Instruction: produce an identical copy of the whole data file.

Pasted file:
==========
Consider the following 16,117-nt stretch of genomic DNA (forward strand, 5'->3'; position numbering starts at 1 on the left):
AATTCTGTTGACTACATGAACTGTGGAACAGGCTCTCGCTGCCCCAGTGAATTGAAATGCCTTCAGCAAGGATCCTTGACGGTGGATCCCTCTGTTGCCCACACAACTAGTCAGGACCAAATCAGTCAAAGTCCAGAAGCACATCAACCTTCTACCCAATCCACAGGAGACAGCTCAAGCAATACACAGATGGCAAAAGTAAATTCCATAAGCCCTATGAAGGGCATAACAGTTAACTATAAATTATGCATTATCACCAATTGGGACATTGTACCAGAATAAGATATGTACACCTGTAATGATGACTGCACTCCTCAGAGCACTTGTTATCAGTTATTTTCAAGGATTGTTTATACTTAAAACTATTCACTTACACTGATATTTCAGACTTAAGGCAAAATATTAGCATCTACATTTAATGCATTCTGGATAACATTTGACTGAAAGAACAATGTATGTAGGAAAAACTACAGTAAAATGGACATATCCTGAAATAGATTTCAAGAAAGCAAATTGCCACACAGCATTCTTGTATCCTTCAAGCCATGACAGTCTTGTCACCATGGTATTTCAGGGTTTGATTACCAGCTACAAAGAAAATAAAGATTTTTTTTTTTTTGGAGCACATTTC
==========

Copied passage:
Consider the following 16,117-nt stretch of genomic DNA (forward strand, 5'->3'; position numbering starts at 1 on the left):
AATTCTGTTGACTACATGAACTGTGGAACAGGCTCTCGCTGCCCCAGTGAATTGAAATGCCTTCAGCAAGGATCCTTGACGGTGGATCCCTCTGTTGCCCACACAACTAGTCAGGACCAAATCAGTCAAAGTCCAGAAGCACATCAACCTTCTACCCAATCCACAGGAGACAGCTCAAGCAATACACAGATGGCAAAAGTAAATTCCATAAGCCCTATGAAGGGCATAACAGTTAACTATAAATTATGCATTATCACCAATTGGGACATTGTACCAGAATAAGATATGTACACCTGTAATGATGACTGCACTCCTCAGAGCACTTGTTATCAGTTATTTTCAAGGATTGTTTATACTTAAAACTATTCACTTACACTGATATTTCAGACTTAAGGCAAAATATTAGCATCTACATTTAATGCATTCTGGATAACATTTGACTGAAAGAACAATGTATGTAGGAAAAACTACAGTAAAATGGACATATCCTGAAATAGATTTCAAGAAAGCAAATTGCCACACAGCATTCTTGTATCCTTCAAGCCATGACAGTCTTGTCACCATGGTATTTCAGGGTTTGATTACCAGCTACAAAGAAAATAAAGATTTTTTTTTTTTTGGAGCACATTTC